He's wrong on the Diplodocus, but that's because his arguments are mistaken (and yes, I owe the world an SV-POW! post explaining why). But to criticise those arguments on an ad hominem basis would be wrong even if there was a problem with the man. But there isn't.

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    3. No offense, but I think you misunderstood what I said: I didn't say anything "ad hominem" about Brusatte in my previous comment; All I said was that he's "a bad popular source" & included a link in which I explain what I mean by that; I'm guessing you didn't check the link before commenting, so I including the relevant parts below; As you can see, I said that his technical work is good & that his popular work is bad (as dino experts like Naish have shown); There's nothing there about him as a person. Point is, as good as he is as doing science, he's not very good at popularizing science, & so I can't take his opinions about popularizing science seriously.

      Benton ("Professor Mike Benton - Earth Sciences": ) & Brusatte ("Stephen Brusatte, Paleontology Research": ) are consistently good sources for the specialist (E.g. "Dinosaur Paleobiology": ). However, they're also consistently not-so-good sources for casual readers/the enthusiast (E.g. "Dinosaurs": ).*

      *Naish's "All Yesterdays Book Launch Talk" ( ) sums up what I mean.

  2. I love how palaeontologists are seemingly tripping over themselves to say that we should replace a stupid old dinosaur with a wonderful conservation-endorsing whale... not that I have a strong opinion on the matter. Anyway, just wanted to say that the Bagaceratops owes less to porcupines and more to red river hogs.

  3. My thoughts on #saveDippy, finally posted on SV-POW! (and featuring some new #MikeTaylorAwesomeDinoArt):

  4. Not that I want to steal anyone's credit or honour or valour or whathaveyou... I've been wondering if I had little something to do with the fossil tattoo boom-thingie?
    I have a love/hate relationship with the Internet and especially DeviantART (which has been a platform for more art thievery than I can recall, not that this would be the case now).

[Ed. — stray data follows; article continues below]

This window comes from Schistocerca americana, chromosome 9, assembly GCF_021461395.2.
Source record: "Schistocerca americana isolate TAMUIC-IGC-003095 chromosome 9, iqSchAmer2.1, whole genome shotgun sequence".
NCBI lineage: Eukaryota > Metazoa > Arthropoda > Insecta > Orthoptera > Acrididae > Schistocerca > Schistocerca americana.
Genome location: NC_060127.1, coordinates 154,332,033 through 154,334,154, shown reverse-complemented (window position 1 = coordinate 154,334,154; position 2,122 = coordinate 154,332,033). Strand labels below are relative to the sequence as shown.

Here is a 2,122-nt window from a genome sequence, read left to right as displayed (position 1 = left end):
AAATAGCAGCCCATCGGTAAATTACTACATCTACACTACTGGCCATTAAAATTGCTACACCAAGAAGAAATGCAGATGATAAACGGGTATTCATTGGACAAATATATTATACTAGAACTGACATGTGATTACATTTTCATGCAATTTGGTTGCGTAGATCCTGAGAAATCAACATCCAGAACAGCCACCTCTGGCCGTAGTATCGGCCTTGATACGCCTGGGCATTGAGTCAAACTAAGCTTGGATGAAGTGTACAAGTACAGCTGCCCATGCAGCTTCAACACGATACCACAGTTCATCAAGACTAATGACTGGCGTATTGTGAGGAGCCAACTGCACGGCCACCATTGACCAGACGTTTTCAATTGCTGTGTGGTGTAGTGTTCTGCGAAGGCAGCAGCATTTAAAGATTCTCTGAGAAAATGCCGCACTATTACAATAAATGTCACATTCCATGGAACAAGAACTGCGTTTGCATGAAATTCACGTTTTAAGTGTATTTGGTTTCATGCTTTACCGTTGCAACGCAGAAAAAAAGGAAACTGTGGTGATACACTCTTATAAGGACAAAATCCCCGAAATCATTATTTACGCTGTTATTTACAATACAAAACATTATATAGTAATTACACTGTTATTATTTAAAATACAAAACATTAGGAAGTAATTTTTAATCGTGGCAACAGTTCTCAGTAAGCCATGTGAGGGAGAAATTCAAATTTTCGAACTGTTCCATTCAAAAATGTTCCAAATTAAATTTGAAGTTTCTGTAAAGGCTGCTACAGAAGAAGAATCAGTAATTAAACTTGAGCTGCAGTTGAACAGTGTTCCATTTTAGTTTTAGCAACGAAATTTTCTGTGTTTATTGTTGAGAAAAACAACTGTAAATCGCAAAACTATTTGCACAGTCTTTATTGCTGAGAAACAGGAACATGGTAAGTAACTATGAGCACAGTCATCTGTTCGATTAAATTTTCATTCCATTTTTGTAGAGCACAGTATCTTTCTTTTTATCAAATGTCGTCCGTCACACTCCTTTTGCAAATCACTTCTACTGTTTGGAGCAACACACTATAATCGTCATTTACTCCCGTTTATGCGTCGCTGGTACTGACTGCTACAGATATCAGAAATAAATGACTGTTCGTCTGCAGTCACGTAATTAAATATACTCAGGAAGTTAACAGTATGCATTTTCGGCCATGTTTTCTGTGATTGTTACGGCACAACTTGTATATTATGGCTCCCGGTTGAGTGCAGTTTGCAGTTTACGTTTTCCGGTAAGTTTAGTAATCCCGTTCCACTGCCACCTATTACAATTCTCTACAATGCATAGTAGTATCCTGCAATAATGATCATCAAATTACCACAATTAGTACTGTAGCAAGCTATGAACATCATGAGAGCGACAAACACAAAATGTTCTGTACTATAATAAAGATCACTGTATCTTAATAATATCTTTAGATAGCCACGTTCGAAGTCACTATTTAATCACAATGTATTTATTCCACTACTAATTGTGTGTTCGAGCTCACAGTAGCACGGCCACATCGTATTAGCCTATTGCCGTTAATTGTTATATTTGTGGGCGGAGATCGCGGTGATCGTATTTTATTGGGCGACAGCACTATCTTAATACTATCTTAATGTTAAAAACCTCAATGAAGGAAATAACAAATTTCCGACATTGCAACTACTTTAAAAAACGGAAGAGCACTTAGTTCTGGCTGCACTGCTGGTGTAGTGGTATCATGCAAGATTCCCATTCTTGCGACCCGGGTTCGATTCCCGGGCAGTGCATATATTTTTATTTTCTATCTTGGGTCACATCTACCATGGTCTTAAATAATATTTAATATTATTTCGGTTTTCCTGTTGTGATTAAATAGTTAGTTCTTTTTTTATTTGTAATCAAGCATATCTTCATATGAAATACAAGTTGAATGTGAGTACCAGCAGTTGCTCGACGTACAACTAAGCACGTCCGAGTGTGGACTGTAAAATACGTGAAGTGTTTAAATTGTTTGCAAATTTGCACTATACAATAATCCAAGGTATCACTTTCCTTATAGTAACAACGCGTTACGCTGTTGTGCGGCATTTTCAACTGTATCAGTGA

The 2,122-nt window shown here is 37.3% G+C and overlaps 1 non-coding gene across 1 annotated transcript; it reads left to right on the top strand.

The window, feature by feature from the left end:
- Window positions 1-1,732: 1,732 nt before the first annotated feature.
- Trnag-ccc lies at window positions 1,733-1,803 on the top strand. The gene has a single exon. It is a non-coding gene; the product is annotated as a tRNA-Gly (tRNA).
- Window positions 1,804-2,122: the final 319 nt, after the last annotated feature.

I drew a design based on Gorgosaurus specimen in Royal Tyrrell Museum of Palaeontology and got it tattooed on my chest back in -07, -08?
    I posted a photo of the finished work along with the design and got a huge response of everyone wanting the same, and then it started to appear in all sorts of versions on other peoples' skin. I urged people to not to copy but to create their own, and finally ended up removing the whole thing from my Gallery.
    Still, nowadays as a working tattoo artist myself, I still have that relationship with the Internet. Great way to share stuff, but you always have to remember, you might be sharing more than you want.
    I have plenty of ink in my skin, and a lot more new tattooed fossils on me, but I guess I keep to myself for a while now.

    1. Back when I was on DeviantArt regularly, I remember being a big fan of your work, Tuomas. Didn't realize you've gotten into tattoos. Just had a look and your body of work is impressive.

      In my case, I like black line tattoo designs: I drew my own flying trilobite design a couple of years before I decided to get it. Shortly afterward, I started getting requests for similar black line science tattoos.

      Carl Zimmer was gathering science tattoos in posts on his Science Tattoo Emporium, which eventually led to the Science Ink book.

      I suspect that there were a lot of forces increasing the visibility of dinosaur skeleton tattoos around the same time, as loading speeds for artwork and the science communication world took off online.

      (edited so it is inline as a comment)

    2. Thanks and thanks for the book tip :) And keep up the good work!